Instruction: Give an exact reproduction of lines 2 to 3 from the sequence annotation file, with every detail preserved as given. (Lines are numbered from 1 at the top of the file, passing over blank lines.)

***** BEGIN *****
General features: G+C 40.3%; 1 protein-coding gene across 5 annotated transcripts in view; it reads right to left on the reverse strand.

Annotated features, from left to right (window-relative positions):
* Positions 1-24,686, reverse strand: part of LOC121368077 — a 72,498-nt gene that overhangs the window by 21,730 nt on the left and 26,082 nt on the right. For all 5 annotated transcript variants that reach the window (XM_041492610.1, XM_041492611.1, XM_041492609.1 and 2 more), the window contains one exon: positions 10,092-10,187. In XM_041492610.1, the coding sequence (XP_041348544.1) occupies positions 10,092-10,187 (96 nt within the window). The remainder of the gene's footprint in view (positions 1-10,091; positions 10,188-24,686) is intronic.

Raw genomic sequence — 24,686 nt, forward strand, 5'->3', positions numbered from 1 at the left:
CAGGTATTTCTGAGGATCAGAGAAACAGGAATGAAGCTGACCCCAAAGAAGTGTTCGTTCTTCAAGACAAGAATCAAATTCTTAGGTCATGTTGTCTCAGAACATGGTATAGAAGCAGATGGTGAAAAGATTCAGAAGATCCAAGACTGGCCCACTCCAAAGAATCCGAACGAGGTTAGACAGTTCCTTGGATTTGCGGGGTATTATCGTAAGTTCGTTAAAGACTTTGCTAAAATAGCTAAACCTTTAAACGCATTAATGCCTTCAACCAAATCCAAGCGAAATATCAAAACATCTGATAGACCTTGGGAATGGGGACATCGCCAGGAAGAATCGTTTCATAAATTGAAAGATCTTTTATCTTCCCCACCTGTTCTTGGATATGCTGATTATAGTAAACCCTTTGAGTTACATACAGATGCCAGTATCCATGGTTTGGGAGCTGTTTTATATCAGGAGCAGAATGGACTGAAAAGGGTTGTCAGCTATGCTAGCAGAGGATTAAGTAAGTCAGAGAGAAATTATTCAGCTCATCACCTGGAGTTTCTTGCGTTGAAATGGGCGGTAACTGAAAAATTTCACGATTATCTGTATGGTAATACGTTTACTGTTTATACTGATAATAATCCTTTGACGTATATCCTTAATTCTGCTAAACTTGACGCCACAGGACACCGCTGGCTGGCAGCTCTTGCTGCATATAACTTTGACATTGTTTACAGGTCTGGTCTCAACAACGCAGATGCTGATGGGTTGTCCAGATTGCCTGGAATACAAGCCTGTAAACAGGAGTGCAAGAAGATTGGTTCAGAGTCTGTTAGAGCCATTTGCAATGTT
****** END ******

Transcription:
Annotated features, from left to right (window-relative positions):
* Positions 1-24,686, reverse strand: part of LOC121368077 — a 72,498-nt gene that overhangs the window by 21,730 nt on the left and 26,082 nt on the right. For all 5 annotated transcript variants that reach the window (XM_041492610.1, XM_041492611.1, XM_041492609.1 and 2 more), the window contains one exon: positions 10,092-10,187. In XM_041492610.1, the coding sequence (XP_041348544.1) occupies positions 10,092-10,187 (96 nt within the window). The remainder of the gene's footprint in view (positions 1-10,091; positions 10,188-24,686) is intronic.